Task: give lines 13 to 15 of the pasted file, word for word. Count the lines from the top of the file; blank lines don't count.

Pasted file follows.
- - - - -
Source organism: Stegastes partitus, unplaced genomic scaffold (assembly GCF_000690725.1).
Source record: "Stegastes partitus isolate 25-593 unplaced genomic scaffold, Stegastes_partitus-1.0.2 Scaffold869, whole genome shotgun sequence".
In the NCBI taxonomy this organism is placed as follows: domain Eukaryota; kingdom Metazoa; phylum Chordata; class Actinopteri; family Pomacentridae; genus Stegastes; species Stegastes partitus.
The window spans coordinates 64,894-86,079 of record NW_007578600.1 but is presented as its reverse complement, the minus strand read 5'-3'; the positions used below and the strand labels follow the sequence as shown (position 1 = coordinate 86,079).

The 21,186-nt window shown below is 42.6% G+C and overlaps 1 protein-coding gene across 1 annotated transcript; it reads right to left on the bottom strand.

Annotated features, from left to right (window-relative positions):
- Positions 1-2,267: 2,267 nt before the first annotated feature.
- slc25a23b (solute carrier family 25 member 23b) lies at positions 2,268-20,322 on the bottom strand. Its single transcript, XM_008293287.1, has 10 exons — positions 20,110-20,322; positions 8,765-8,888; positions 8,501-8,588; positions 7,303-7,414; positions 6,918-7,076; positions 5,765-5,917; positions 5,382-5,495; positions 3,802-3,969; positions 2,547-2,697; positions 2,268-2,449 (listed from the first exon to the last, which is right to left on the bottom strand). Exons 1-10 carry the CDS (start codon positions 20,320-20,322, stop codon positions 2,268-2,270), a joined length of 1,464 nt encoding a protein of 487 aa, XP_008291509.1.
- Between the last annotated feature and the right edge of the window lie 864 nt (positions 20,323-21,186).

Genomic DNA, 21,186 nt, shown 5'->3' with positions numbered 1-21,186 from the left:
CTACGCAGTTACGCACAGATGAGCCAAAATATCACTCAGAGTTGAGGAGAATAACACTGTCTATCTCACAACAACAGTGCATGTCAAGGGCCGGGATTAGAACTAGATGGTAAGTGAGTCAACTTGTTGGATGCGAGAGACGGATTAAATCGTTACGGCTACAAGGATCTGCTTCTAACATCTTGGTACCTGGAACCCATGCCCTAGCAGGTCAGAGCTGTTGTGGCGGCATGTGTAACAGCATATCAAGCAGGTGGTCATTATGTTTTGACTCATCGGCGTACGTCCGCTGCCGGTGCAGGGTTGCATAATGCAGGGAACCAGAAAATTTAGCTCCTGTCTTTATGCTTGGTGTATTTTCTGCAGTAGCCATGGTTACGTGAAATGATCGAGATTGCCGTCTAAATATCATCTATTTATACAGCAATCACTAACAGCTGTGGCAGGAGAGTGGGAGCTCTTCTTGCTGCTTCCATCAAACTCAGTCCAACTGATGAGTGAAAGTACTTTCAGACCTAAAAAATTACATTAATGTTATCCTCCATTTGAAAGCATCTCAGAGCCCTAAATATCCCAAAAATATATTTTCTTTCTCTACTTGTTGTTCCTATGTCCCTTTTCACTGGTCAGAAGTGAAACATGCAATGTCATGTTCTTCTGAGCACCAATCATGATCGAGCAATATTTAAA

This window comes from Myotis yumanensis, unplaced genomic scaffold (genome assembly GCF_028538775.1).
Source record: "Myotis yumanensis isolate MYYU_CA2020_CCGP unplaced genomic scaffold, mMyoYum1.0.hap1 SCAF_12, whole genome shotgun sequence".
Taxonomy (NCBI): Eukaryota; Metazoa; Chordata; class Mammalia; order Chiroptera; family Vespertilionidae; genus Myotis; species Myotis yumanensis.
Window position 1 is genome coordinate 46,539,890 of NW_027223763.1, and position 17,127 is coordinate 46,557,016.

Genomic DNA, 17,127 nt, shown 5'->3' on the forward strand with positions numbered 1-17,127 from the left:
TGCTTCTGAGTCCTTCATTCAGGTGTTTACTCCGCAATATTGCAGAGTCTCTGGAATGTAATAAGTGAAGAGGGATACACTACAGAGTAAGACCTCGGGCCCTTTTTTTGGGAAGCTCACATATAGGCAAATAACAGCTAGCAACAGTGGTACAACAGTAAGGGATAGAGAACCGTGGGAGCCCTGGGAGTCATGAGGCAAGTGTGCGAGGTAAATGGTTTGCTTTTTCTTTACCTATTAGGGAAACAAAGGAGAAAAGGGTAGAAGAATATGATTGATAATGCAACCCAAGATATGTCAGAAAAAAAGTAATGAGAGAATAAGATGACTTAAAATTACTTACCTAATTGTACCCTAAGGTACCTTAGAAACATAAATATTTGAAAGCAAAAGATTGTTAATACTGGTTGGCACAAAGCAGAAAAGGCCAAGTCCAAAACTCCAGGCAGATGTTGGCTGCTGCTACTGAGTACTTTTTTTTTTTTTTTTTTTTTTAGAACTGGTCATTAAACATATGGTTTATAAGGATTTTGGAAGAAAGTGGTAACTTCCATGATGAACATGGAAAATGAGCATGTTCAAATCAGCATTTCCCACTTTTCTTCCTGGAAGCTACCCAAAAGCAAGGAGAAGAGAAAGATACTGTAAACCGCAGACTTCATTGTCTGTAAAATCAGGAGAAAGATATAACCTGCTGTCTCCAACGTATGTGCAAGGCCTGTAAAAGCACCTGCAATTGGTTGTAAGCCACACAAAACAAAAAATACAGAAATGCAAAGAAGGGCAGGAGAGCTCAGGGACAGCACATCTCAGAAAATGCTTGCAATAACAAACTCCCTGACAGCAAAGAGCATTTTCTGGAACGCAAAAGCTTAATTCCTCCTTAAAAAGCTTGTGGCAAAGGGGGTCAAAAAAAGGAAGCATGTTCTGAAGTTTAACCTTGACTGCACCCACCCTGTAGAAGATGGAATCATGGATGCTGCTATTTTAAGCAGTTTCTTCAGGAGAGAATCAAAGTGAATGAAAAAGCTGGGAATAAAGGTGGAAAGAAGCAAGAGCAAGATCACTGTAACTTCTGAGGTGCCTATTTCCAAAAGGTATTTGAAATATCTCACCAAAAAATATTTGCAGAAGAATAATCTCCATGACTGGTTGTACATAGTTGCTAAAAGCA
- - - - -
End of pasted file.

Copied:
Source record: "Myotis yumanensis isolate MYYU_CA2020_CCGP unplaced genomic scaffold, mMyoYum1.0.hap1 SCAF_12, whole genome shotgun sequence".
Taxonomy (NCBI): Eukaryota; Metazoa; Chordata; class Mammalia; order Chiroptera; family Vespertilionidae; genus Myotis; species Myotis yumanensis.
Window position 1 is genome coordinate 46,539,890 of NW_027223763.1, and position 17,127 is coordinate 46,557,016.